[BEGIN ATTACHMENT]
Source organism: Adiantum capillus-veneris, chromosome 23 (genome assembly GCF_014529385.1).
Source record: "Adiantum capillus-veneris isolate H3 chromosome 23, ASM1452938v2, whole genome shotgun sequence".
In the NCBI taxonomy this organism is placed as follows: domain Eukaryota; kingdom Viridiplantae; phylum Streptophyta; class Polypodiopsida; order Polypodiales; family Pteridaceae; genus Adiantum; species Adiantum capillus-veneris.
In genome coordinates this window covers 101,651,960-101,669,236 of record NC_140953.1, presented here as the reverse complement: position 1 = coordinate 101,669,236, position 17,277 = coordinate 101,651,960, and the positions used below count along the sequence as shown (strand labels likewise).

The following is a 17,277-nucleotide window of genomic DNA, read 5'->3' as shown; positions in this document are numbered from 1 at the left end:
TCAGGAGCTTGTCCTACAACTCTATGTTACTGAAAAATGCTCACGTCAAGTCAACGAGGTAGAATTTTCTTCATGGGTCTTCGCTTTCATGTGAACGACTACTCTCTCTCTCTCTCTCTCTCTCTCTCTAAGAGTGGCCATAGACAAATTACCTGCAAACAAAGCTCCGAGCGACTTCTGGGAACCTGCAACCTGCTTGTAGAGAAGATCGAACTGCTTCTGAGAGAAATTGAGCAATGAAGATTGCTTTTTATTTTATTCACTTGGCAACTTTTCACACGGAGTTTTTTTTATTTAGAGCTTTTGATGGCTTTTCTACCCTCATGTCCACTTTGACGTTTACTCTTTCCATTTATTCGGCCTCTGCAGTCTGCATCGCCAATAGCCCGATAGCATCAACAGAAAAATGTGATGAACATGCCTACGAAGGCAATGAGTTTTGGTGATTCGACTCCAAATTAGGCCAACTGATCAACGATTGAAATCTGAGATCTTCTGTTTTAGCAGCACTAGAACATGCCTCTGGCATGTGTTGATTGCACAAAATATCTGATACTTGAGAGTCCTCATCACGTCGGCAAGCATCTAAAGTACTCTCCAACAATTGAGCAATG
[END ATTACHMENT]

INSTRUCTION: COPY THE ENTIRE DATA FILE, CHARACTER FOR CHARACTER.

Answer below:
Source organism: Adiantum capillus-veneris, chromosome 23 (genome assembly GCF_014529385.1).
Source record: "Adiantum capillus-veneris isolate H3 chromosome 23, ASM1452938v2, whole genome shotgun sequence".
In the NCBI taxonomy this organism is placed as follows: domain Eukaryota; kingdom Viridiplantae; phylum Streptophyta; class Polypodiopsida; order Polypodiales; family Pteridaceae; genus Adiantum; species Adiantum capillus-veneris.
In genome coordinates this window covers 101,651,960-101,669,236 of record NC_140953.1, presented here as the reverse complement: position 1 = coordinate 101,669,236, position 17,277 = coordinate 101,651,960, and the positions used below count along the sequence as shown (strand labels likewise).

The following is a 17,277-nucleotide window of genomic DNA, read 5'->3' as shown; positions in this document are numbered from 1 at the left end:
TCAGGAGCTTGTCCTACAACTCTATGTTACTGAAAAATGCTCACGTCAAGTCAACGAGGTAGAATTTTCTTCATGGGTCTTCGCTTTCATGTGAACGACTACTCTCTCTCTCTCTCTCTCTCTCTCTCTAAGAGTGGCCATAGACAAATTACCTGCAAACAAAGCTCCGAGCGACTTCTGGGAACCTGCAACCTGCTTGTAGAGAAGATCGAACTGCTTCTGAGAGAAATTGAGCAATGAAGATTGCTTTTTATTTTATTCACTTGGCAACTTTTCACACGGAGTTTTTTTTATTTAGAGCTTTTGATGGCTTTTCTACCCTCATGTCCACTTTGACGTTTACTCTTTCCATTTATTCGGCCTCTGCAGTCTGCATCGCCAATAGCCCGATAGCATCAACAGAAAAATGTGATGAACATGCCTACGAAGGCAATGAGTTTTGGTGATTCGACTCCAAATTAGGCCAACTGATCAACGATTGAAATCTGAGATCTTCTGTTTTAGCAGCACTAGAACATGCCTCTGGCATGTGTTGATTGCACAAAATATCTGATACTTGAGAGTCCTCATCACGTCGGCAAGCATCTAAAGTACTCTCCAACAATTGAGCAATG